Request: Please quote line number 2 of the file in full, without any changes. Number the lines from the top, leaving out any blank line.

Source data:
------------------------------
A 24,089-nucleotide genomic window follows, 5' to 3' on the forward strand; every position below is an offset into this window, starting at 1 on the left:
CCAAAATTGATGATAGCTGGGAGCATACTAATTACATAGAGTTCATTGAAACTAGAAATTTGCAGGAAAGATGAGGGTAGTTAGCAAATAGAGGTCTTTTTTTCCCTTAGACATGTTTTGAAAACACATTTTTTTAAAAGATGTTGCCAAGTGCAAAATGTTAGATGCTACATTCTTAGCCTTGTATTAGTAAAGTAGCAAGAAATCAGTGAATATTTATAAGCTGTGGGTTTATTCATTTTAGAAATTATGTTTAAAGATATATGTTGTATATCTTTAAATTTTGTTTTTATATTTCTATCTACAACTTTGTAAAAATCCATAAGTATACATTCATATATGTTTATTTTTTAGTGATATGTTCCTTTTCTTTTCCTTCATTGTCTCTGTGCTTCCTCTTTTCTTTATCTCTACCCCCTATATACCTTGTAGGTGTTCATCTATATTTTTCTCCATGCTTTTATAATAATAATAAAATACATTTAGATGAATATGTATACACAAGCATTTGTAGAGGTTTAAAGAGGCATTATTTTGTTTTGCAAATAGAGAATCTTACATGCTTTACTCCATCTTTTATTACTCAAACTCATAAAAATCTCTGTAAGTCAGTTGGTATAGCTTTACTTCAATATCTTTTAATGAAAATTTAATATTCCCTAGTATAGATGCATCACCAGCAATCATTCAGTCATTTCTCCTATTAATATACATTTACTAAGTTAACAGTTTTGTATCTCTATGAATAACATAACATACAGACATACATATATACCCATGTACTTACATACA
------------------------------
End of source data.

CCAAAATTGATGATAGCTGGGAGCATACTAATTACATAGAGTTCATTGAAACTAGAAATTTGCAGGAAAGATGAGGGTAGTTAGCAAATAGAGGTCTTTTTTTCCCTTAGACATGTTTTGAAAACACATTTTTTTAAAAGATGTTGCCAAGTGCAAAATGTTAGATGCTACATTCTTAGCCTTGTATTAGTAAAGTAGCAAGAAATCAGTGAATATTTATAAGCTGTGGGTTTATTCATTTTAGAAATTATGTTTAAAGATATATGTTGTATATCTTTAAATTTTGTTTTTATATTTCTATCTACAACTTTGTAAAAATCCATAAGTATACATTCATATATGTTTATTTTTTAGTGATATGTTCCTTTTCTTTTCCTTCATTGTCTCTGTGCTTCCTCTTTTCTTTATCTCTACCCCCTATATACCTTGTAGGTGTTCATCTATATTTTTCTCCATGCTTTTATAATAATAATAAAATACATTTAGATGAATATGTATACACAAGCATTTGTAGAGGTTTAAAGAGGCATTATTTTGTTTTGCAAATAGAGAATCTTACATGCTTTACTCCATCTTTTATTACTCAAACTCATAAAAATCTCTGTAAGTCAGTTGGTATAGCTTTACTTCAATATCTTTTAATGAAAATTTAATATTCCCTAGTATAGATGCATCACCAGCAATCATTCAGTCATTTCTCCTATTAATATACATTTACTAAGTTAACAGTTTTGTATCTCTATGAATAACATAACATACAGACATACATATATACCCATGTACTTACATACA